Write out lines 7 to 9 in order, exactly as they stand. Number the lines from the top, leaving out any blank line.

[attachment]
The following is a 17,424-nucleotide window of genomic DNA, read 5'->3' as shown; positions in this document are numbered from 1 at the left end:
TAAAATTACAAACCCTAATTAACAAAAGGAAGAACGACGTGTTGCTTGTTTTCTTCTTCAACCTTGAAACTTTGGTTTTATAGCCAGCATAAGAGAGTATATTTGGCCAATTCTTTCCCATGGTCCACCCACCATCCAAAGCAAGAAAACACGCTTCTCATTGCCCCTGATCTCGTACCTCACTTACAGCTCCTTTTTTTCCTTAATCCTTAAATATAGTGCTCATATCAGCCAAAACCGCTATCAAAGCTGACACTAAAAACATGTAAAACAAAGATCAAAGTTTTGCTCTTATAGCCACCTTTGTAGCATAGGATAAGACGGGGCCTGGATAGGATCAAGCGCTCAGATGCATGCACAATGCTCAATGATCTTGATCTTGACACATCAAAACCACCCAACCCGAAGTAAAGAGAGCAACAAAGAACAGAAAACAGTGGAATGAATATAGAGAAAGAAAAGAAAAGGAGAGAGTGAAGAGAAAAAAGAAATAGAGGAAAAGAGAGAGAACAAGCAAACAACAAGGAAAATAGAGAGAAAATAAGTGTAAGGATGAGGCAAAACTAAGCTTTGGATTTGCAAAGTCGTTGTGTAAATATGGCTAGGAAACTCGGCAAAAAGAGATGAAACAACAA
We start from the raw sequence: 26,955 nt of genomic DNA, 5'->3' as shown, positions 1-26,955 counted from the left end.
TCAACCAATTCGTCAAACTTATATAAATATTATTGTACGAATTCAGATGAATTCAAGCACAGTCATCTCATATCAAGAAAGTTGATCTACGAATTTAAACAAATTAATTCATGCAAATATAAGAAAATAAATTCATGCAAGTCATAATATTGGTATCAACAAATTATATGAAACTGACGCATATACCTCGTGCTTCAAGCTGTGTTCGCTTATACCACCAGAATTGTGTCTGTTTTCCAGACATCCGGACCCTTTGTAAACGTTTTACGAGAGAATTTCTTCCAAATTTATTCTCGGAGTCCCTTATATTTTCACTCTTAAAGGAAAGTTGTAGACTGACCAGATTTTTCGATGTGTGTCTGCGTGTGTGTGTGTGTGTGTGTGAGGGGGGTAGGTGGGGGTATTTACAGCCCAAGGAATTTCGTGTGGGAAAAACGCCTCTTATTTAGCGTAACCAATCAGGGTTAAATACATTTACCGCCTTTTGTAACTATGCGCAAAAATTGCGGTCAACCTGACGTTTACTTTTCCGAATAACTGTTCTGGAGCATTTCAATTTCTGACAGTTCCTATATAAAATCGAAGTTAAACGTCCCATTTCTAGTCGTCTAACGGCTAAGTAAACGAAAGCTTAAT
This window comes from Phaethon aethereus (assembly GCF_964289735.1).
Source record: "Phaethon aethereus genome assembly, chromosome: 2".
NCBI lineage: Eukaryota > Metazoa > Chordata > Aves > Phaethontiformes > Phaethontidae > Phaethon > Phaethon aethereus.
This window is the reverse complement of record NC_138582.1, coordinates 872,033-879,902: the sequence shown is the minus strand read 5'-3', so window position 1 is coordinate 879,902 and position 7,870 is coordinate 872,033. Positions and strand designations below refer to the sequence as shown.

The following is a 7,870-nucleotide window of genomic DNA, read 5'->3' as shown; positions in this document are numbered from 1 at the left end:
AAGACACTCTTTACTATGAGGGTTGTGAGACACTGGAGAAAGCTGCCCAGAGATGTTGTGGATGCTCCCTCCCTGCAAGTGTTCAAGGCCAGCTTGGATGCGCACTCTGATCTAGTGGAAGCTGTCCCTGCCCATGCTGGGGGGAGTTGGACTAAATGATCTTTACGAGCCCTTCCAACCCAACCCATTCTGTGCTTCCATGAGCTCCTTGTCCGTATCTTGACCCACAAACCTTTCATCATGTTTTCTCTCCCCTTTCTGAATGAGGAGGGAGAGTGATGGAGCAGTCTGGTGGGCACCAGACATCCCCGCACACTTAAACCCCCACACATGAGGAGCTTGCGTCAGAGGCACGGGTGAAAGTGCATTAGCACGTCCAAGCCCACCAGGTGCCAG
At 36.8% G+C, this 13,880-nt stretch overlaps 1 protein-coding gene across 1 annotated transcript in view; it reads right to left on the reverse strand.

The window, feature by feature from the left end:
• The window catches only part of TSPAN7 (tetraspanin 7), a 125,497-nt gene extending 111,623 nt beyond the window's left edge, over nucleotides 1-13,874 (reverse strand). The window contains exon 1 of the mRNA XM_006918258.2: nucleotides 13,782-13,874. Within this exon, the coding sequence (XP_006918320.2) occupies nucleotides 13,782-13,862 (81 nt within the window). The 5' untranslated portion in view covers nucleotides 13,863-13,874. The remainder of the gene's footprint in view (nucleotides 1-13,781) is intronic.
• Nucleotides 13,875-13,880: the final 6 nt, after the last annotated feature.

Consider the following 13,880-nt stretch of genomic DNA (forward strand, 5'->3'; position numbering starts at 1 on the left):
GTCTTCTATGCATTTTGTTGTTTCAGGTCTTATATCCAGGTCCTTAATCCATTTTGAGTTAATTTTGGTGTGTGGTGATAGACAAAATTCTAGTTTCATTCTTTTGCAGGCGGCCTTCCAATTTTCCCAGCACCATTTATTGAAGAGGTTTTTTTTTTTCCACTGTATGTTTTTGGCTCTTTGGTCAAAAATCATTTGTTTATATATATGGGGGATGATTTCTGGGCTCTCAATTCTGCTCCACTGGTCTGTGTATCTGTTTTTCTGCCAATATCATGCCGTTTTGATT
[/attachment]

NCBI lineage: Eukaryota > Metazoa > Chordata > Aves > Phaethontiformes > Phaethontidae > Phaethon > Phaethon aethereus.
This window is the reverse complement of record NC_138582.1, coordinates 872,033-879,902: the sequence shown is the minus strand read 5'-3', so window position 1 is coordinate 879,902 and position 7,870 is coordinate 872,033. Positions and strand designations below refer to the sequence as shown.

The following is a 7,870-nucleotide window of genomic DNA, read 5'->3' as shown; positions in this document are numbered from 1 at the left end: